THEIR VIEW: Judicial system is hurting West Virginia

By STEVE ROBERTS

CHARLESTON -- Senate Bill 307 -- legislation to establish an intermediate court of appeals in West Virginia -- passed overwhelmingly in the state Senate this past legislative session. Gov. Tomblin supported this effort and encouraged passage of the bill.

Unfortunately, Senate Bill 307 died in the House of Delegates even though many members of that body supported the concept.

An intermediate court of appeals would ensure that a party that lost in a local trial court has a guaranteed right of appeal. It would also put in place a system for review of the decisions to make sure that the law and facts are applied correctly in each case.

While the establishment of a meaningful right of appeal and an intermediate court of appeals is one of the West Virginia Chamber's top priorities, we are not alone in our support.

Two independent state commissions have recommended that West Virginia establish this body.

The Independent Commission on Judicial Reform - headed by former U. S. Supreme Court Justice Sandra Day O'Connor and former U. S. Senator Carte Goodwin - recommended the establishment of an intermediate court in 2009.

Additionally, the Commission on the Future of the Judiciary - established by the West Virginia Supreme Court itself in 1999 - also recommended the establishment of an intermediate court.

Consider that:

* West Virginia is one of seven states nationwide without an intermediate court.

* The West Virginia Supreme Court of Appeals is already the busiest appellate court of its type in the United States.

* According to the state Supreme Court's own 2009 Annual Report, our court had 3,954 cases filed.

* In 2006, only 179 cases of the 47,998 acted upon by WV circuit courts were "heard" by our Supreme Court.

* The West Virginia public supports the establishment of an intermediate court of appeals.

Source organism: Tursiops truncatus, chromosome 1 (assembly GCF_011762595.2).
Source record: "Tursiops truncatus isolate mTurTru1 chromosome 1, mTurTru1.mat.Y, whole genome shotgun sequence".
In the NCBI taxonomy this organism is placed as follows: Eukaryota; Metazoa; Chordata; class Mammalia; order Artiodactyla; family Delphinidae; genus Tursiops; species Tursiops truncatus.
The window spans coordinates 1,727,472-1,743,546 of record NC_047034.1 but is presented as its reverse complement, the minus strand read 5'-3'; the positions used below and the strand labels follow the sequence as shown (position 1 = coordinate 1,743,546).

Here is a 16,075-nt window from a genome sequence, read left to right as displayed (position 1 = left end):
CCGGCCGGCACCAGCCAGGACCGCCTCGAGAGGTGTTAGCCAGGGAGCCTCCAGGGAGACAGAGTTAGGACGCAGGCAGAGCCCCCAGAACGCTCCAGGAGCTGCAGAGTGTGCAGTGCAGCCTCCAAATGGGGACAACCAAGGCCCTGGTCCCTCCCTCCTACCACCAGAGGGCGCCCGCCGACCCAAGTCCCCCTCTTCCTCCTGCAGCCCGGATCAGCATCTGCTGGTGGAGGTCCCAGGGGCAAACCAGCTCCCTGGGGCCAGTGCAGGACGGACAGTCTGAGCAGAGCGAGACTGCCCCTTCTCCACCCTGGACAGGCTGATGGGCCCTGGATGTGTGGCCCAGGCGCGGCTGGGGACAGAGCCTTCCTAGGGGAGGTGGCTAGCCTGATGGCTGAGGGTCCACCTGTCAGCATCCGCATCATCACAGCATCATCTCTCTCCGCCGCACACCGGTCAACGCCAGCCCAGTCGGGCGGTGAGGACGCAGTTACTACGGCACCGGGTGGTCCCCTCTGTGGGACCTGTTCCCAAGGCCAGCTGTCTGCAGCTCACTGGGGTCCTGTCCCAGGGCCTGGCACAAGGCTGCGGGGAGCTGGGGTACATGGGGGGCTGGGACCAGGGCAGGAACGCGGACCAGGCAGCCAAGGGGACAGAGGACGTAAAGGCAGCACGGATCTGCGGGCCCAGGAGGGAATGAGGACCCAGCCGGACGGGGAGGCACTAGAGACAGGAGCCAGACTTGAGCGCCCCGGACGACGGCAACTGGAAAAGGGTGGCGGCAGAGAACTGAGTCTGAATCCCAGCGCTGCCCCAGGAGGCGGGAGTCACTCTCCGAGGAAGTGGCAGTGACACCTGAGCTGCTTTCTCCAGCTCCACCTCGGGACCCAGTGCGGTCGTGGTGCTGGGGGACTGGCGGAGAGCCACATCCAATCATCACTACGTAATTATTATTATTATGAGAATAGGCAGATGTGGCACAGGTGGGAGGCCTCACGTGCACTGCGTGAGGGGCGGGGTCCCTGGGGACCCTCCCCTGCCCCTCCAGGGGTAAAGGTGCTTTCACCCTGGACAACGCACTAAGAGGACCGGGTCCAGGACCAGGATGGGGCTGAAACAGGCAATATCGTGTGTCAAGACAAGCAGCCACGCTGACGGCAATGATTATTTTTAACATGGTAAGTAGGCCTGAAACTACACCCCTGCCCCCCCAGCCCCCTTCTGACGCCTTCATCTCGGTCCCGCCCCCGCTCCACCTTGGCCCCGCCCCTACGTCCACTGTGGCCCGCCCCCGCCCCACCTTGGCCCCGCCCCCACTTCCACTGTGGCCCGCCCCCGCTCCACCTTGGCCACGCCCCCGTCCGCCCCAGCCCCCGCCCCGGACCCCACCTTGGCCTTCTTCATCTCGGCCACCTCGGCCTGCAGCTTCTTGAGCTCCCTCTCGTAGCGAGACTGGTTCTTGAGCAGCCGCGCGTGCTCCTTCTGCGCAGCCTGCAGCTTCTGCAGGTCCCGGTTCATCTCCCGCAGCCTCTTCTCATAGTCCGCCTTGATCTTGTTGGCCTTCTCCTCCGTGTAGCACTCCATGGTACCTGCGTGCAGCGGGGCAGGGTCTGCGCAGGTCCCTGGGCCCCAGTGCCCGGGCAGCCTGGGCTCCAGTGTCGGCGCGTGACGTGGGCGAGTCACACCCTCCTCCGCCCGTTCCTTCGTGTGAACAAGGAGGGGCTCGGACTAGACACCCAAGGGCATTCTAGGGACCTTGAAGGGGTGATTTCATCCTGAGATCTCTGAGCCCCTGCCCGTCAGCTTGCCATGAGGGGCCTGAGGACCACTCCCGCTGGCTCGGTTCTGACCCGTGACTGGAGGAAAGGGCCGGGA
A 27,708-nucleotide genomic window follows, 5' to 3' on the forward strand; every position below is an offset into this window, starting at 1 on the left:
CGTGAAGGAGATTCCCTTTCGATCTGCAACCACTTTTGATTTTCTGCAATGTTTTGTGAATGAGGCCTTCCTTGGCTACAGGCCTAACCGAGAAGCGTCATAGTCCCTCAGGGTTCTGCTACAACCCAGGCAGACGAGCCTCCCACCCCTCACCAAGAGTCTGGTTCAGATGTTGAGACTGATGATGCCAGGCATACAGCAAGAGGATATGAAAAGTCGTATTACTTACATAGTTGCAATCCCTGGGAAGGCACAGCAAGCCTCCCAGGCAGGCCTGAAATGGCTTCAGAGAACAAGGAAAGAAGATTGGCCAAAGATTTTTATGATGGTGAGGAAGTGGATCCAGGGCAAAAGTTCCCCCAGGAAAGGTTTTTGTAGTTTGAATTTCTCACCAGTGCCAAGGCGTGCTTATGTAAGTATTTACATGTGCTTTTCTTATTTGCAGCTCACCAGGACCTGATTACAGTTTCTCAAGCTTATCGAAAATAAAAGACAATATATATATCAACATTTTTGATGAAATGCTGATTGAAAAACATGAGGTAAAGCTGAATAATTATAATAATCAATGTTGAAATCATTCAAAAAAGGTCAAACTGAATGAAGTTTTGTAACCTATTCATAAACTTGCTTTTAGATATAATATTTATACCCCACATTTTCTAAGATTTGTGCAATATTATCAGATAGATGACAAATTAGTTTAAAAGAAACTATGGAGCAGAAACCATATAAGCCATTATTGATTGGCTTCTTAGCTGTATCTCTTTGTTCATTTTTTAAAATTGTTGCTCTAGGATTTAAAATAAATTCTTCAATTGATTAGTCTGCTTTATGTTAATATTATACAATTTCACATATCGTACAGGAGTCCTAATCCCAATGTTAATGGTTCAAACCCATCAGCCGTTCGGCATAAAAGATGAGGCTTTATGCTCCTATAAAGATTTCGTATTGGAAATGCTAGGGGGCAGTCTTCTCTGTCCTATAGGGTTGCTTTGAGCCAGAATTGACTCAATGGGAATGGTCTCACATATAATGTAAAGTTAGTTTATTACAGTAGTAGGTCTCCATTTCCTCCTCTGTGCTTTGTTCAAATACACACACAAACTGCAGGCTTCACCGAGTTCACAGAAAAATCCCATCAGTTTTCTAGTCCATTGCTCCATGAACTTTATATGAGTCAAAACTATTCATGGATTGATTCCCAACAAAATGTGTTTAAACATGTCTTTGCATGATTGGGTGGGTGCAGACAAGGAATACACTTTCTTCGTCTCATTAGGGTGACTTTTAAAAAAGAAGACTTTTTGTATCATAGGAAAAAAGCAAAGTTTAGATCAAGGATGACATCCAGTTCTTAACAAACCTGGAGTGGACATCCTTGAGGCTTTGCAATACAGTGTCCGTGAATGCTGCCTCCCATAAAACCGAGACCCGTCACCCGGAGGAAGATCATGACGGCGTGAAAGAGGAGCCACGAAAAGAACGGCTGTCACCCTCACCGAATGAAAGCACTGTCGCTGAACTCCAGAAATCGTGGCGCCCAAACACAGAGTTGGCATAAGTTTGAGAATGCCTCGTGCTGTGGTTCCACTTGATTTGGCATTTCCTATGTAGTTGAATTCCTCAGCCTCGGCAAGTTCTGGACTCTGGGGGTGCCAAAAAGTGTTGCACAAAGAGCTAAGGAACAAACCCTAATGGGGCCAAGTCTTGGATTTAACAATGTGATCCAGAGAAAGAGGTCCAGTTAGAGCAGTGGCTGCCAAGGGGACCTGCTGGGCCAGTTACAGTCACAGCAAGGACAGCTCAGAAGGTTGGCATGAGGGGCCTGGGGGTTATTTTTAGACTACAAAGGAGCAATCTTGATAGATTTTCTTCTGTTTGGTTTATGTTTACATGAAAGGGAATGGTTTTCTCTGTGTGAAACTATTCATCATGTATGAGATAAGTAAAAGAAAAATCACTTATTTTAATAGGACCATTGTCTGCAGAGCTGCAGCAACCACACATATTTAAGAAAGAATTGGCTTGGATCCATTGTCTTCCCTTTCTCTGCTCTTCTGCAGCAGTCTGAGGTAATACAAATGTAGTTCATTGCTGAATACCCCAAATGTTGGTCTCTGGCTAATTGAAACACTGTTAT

A statewide poll found that a majority of voters support ensuring an automatic right of appeal by establishing an intermediate appellate court in West Virginia.

In fact, support soared to 85 percent when survey respondents learned that the vast majority of civil and criminal cases seeking appeal were rejected.

In 2010, the West Virginia Supreme Court developed its own "enhanced rules" for additional appellate review. As the busiest appellate court in nation, how can they assure a full and comprehensive review of the additional cases that are now before them?

Another concern is that continued implementation of these rules over time is at the sole discretion of the Supreme Court itself, and not guaranteed by legislation. In effect, the court can withdraw or change the enhanced rules whenever it wishes.

We only have to look back a few years to see how Chesapeake Energy abandoned hundreds of millions of dollars in plans to establish a headquarters in West Virginia because the company was denied an appeal of a major verdict against it.

The right to a meaningful appeal is fundamentally a fairness issue, and failure to establish such a court can have disastrous consequences.

The national perception of West Virginia as a state that has an out-of-step judicial system will continue as long as our Legislature fails to make fair and meaningful reforms.

Passage of Senate Bill 307 will align West Virginia with most of the other states in the country and provide better justice to all our citizens, in both civil and criminal matters.

I urge the governor to place Senate Bill 307 on the agenda for consideration during the next Special Session of the Legislature, and I hope the House of Delegates will join the Senate in passing this essential legislation.

Roberts is president of the West Virginia Chamber of Commerce.

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